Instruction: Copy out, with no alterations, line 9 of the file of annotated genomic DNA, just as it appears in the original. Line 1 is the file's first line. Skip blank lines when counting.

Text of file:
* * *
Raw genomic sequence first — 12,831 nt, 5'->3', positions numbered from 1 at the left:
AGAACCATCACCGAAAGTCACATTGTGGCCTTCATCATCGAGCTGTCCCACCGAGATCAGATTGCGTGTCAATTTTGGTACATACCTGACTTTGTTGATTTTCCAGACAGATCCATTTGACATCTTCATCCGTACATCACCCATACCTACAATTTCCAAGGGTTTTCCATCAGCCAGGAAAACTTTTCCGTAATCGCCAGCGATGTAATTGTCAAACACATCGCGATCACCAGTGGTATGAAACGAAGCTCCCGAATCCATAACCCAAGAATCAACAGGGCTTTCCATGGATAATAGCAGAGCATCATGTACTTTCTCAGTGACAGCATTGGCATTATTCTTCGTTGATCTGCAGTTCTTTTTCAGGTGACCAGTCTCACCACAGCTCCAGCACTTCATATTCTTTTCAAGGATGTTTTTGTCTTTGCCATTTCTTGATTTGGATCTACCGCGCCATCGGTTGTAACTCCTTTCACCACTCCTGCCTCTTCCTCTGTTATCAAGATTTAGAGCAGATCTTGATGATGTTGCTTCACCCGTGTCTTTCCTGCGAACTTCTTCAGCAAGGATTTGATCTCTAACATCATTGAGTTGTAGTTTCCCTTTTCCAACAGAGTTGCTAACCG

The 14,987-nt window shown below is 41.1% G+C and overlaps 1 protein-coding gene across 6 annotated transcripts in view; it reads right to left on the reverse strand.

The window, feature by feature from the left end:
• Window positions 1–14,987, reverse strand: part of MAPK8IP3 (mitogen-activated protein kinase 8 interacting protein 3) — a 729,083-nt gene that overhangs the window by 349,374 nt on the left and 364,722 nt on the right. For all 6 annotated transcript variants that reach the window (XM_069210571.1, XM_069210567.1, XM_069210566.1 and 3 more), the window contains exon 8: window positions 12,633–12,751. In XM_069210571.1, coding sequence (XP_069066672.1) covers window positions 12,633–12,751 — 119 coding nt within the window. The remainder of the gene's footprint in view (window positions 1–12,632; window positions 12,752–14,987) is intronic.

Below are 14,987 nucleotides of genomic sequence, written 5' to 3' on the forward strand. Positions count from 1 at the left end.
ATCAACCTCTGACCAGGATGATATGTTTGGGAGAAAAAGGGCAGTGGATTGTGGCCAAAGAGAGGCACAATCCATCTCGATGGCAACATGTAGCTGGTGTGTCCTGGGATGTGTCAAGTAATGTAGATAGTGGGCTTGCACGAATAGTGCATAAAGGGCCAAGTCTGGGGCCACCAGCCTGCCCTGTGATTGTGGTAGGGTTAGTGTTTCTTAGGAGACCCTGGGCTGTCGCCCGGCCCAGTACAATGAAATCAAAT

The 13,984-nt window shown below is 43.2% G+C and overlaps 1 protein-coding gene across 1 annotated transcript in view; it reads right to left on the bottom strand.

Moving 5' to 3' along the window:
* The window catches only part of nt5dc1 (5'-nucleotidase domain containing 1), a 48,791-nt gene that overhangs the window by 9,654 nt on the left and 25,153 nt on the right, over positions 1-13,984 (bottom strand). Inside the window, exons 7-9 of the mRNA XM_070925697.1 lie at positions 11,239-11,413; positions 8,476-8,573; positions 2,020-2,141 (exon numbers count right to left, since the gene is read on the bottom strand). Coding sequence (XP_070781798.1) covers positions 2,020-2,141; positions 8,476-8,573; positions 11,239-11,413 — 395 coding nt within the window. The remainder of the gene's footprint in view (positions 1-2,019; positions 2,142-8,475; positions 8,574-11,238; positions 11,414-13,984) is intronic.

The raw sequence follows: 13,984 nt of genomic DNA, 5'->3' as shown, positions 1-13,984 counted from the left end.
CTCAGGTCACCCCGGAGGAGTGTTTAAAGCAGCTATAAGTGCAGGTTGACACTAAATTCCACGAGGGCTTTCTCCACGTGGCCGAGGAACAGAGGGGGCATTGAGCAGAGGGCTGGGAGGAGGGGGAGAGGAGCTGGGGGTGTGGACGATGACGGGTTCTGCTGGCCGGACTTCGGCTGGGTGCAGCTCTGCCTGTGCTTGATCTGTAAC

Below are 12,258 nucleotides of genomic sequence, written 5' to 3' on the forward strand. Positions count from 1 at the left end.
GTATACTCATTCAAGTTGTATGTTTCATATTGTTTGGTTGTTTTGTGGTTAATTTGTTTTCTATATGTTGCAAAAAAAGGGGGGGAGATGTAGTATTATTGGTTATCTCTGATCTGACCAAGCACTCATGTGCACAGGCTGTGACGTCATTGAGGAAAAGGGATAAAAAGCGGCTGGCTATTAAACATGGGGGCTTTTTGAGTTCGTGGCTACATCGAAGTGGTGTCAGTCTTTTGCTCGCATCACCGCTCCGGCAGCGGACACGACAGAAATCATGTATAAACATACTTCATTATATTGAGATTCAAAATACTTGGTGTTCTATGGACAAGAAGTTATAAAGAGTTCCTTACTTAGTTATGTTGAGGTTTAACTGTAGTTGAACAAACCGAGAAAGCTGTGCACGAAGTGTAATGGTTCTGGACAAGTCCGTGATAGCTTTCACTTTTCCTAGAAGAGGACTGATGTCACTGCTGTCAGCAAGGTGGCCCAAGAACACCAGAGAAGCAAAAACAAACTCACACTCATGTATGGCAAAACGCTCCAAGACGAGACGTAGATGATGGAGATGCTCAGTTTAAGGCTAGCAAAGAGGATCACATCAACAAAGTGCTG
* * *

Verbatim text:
Moving 5' to 3' along the window: